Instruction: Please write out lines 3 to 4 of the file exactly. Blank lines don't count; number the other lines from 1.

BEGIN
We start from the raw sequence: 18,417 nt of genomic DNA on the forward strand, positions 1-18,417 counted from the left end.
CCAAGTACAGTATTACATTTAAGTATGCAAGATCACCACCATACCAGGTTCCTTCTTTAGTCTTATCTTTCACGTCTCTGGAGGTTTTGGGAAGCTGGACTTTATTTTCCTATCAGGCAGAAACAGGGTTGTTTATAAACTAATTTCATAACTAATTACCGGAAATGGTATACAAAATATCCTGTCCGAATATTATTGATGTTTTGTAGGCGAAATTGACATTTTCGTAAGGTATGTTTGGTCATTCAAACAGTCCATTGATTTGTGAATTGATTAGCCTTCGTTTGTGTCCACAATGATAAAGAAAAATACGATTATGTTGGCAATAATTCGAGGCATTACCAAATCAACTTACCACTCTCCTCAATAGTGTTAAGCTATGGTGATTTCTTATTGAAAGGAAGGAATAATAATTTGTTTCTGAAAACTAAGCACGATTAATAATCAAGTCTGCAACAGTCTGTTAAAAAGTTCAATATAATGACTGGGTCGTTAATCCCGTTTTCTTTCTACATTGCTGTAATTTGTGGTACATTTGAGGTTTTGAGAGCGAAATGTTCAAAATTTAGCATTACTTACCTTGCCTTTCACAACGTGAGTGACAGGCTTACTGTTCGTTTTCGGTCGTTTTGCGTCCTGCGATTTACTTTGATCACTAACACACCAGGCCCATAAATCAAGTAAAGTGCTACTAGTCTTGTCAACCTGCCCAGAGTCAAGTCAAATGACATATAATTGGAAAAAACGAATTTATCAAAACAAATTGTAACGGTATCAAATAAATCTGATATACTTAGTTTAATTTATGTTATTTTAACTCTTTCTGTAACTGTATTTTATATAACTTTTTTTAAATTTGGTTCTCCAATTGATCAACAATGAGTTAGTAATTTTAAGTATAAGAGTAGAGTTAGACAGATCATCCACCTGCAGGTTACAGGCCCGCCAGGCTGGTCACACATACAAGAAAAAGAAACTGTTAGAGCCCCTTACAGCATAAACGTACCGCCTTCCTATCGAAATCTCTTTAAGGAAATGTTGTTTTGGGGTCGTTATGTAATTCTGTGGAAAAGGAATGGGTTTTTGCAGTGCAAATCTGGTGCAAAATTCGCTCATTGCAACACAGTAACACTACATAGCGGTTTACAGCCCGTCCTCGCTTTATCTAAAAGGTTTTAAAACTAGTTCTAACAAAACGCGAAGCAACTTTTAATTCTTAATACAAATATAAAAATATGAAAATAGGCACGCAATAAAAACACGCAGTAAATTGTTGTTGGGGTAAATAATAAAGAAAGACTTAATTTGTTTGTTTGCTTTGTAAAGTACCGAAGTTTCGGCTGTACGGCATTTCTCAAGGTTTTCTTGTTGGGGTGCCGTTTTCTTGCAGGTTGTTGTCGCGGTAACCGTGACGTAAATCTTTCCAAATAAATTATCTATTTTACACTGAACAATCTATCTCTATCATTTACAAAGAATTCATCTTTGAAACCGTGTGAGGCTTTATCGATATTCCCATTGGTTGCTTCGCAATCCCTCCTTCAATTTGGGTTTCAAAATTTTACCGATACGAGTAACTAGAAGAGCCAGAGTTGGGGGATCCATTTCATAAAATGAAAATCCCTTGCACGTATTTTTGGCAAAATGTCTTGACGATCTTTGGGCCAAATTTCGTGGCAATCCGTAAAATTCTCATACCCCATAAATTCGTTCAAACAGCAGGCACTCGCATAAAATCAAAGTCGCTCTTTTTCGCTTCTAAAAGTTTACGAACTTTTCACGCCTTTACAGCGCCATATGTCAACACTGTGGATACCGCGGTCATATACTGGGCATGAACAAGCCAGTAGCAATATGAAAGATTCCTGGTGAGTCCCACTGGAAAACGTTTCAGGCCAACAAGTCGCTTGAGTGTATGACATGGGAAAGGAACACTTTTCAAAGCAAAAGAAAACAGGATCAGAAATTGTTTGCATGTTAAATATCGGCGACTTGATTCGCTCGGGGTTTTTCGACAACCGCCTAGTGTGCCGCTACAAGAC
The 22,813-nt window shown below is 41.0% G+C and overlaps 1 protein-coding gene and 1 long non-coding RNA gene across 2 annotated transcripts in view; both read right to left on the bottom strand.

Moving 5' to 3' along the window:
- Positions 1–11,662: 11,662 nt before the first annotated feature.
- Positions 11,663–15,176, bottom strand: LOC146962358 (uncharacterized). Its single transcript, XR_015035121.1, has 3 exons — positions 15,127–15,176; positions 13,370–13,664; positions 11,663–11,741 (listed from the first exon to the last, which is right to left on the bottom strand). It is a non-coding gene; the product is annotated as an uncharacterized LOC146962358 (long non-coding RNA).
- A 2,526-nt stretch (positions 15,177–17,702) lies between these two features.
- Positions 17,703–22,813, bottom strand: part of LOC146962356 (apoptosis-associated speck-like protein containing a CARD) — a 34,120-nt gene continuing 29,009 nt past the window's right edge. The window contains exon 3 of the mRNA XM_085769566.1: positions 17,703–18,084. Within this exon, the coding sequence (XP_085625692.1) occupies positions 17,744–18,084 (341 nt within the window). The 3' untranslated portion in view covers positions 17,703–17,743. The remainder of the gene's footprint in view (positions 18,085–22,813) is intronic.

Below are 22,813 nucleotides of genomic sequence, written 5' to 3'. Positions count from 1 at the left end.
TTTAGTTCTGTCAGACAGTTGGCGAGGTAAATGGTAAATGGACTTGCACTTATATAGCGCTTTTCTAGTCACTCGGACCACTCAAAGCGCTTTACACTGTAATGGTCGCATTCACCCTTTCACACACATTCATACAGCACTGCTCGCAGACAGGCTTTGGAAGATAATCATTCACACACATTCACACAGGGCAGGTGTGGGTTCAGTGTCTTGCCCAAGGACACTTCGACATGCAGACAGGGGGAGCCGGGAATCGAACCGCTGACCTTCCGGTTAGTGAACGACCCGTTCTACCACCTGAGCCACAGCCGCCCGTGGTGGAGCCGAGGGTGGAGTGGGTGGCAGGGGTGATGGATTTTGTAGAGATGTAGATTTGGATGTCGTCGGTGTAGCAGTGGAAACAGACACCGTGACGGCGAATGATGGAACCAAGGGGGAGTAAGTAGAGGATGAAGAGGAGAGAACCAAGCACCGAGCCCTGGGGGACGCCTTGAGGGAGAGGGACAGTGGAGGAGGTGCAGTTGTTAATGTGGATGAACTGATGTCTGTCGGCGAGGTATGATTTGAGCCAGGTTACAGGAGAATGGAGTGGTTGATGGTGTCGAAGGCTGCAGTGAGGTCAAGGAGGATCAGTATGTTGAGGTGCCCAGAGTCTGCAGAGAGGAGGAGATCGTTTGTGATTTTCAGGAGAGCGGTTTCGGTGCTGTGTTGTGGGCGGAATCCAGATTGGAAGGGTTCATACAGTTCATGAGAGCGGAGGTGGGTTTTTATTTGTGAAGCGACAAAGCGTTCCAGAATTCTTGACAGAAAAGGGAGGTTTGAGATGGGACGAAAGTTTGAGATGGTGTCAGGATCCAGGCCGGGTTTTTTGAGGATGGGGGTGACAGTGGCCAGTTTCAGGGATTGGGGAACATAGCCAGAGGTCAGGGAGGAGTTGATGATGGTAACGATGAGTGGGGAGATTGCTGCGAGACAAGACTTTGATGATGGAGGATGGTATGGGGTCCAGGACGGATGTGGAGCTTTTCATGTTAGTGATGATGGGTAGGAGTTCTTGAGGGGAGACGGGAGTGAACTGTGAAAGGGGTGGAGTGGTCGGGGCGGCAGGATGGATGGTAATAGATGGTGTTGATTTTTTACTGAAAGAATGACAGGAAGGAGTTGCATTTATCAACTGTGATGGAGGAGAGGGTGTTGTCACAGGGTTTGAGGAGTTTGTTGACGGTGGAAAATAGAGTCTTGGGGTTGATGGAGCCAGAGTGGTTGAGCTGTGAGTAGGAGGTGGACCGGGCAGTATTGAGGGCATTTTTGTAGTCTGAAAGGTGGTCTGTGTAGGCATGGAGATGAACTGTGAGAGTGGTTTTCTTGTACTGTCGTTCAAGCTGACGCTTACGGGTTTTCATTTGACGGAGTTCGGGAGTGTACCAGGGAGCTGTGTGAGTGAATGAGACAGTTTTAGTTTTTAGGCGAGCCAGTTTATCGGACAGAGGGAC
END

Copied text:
The 22,813-nt window shown below is 41.0% G+C and overlaps 1 protein-coding gene and 1 long non-coding RNA gene across 2 annotated transcripts in view; both read right to left on the bottom strand.

Moving 5' to 3' along the window: